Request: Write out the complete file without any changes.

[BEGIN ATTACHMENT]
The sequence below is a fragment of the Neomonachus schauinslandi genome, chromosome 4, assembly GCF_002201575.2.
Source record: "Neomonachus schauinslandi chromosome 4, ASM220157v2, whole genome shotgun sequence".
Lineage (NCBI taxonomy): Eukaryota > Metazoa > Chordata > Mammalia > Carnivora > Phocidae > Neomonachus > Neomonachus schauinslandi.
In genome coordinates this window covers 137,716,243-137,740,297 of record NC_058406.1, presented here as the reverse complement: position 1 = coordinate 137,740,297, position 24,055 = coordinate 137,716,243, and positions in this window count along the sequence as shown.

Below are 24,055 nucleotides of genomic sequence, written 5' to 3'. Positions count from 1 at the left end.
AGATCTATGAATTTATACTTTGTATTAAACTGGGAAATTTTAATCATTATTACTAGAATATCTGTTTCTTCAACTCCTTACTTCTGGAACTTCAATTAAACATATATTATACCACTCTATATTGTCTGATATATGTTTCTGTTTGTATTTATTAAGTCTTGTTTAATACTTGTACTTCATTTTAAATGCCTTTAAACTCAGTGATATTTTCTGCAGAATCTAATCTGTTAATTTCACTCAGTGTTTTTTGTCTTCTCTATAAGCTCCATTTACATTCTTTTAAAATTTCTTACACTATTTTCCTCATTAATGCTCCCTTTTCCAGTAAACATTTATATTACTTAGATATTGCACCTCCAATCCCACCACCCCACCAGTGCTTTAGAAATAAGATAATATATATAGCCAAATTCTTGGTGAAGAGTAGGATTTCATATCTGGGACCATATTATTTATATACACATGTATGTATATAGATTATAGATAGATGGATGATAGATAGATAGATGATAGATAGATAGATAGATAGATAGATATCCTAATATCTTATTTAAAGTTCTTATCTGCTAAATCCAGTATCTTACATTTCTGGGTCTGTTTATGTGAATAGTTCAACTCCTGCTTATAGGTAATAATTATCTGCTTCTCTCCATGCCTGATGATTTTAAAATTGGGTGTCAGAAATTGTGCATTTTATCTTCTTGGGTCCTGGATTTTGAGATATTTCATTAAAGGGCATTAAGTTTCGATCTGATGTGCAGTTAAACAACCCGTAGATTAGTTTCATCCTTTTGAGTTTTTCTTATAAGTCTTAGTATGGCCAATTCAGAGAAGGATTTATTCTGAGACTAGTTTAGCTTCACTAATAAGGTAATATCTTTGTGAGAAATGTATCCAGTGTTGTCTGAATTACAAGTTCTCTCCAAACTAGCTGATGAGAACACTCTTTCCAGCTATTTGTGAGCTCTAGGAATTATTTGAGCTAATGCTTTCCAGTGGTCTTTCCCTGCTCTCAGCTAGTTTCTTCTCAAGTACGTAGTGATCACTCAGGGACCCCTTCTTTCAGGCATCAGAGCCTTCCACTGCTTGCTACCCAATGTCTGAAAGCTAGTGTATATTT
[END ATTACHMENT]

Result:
The sequence below is a fragment of the Neomonachus schauinslandi genome, chromosome 4, assembly GCF_002201575.2.
Source record: "Neomonachus schauinslandi chromosome 4, ASM220157v2, whole genome shotgun sequence".
Lineage (NCBI taxonomy): Eukaryota > Metazoa > Chordata > Mammalia > Carnivora > Phocidae > Neomonachus > Neomonachus schauinslandi.
In genome coordinates this window covers 137,716,243-137,740,297 of record NC_058406.1, presented here as the reverse complement: position 1 = coordinate 137,740,297, position 24,055 = coordinate 137,716,243, and positions in this window count along the sequence as shown.

Below are 24,055 nucleotides of genomic sequence, written 5' to 3'. Positions count from 1 at the left end.
AGATCTATGAATTTATACTTTGTATTAAACTGGGAAATTTTAATCATTATTACTAGAATATCTGTTTCTTCAACTCCTTACTTCTGGAACTTCAATTAAACATATATTATACCACTCTATATTGTCTGATATATGTTTCTGTTTGTATTTATTAAGTCTTGTTTAATACTTGTACTTCATTTTAAATGCCTTTAAACTCAGTGATATTTTCTGCAGAATCTAATCTGTTAATTTCACTCAGTGTTTTTTGTCTTCTCTATAAGCTCCATTTACATTCTTTTAAAATTTCTTACACTATTTTCCTCATTAATGCTCCCTTTTCCAGTAAACATTTATATTACTTAGATATTGCACCTCCAATCCCACCACCCCACCAGTGCTTTAGAAATAAGATAATATATATAGCCAAATTCTTGGTGAAGAGTAGGATTTCATATCTGGGACCATATTATTTATATACACATGTATGTATATAGATTATAGATAGATGGATGATAGATAGATAGATGATAGATAGATAGATAGATAGATAGATATCCTAATATCTTATTTAAAGTTCTTATCTGCTAAATCCAGTATCTTACATTTCTGGGTCTGTTTATGTGAATAGTTCAACTCCTGCTTATAGGTAATAATTATCTGCTTCTCTCCATGCCTGATGATTTTAAAATTGGGTGTCAGAAATTGTGCATTTTATCTTCTTGGGTCCTGGATTTTGAGATATTTCATTAAAGGGCATTAAGTTTCGATCTGATGTGCAGTTAAACAACCCGTAGATTAGTTTCATCCTTTTGAGTTTTTCTTATAAGTCTTAGTATGGCCAATTCAGAGAAGGATTTATTCTGAGACTAGTTTAGCTTCACTAATAAGGTAATATCTTTGTGAGAAATGTATCCAGTGTTGTCTGAATTACAAGTTCTCTCCAAACTAGCTGATGAGAACACTCTTTCCAGCTATTTGTGAGCTCTAGGAATTATTTGAGCTAATGCTTTCCAGTGGTCTTTCCCTGCTCTCAGCTAGTTTCTTCTCAAGTACGTAGTGATCACTCAGGGACCCCTTCTTTCAGGCATCAGAGCCTTCCACTGCTTGCTACCCAATGTCTGAAAGCTAGTGTATATTT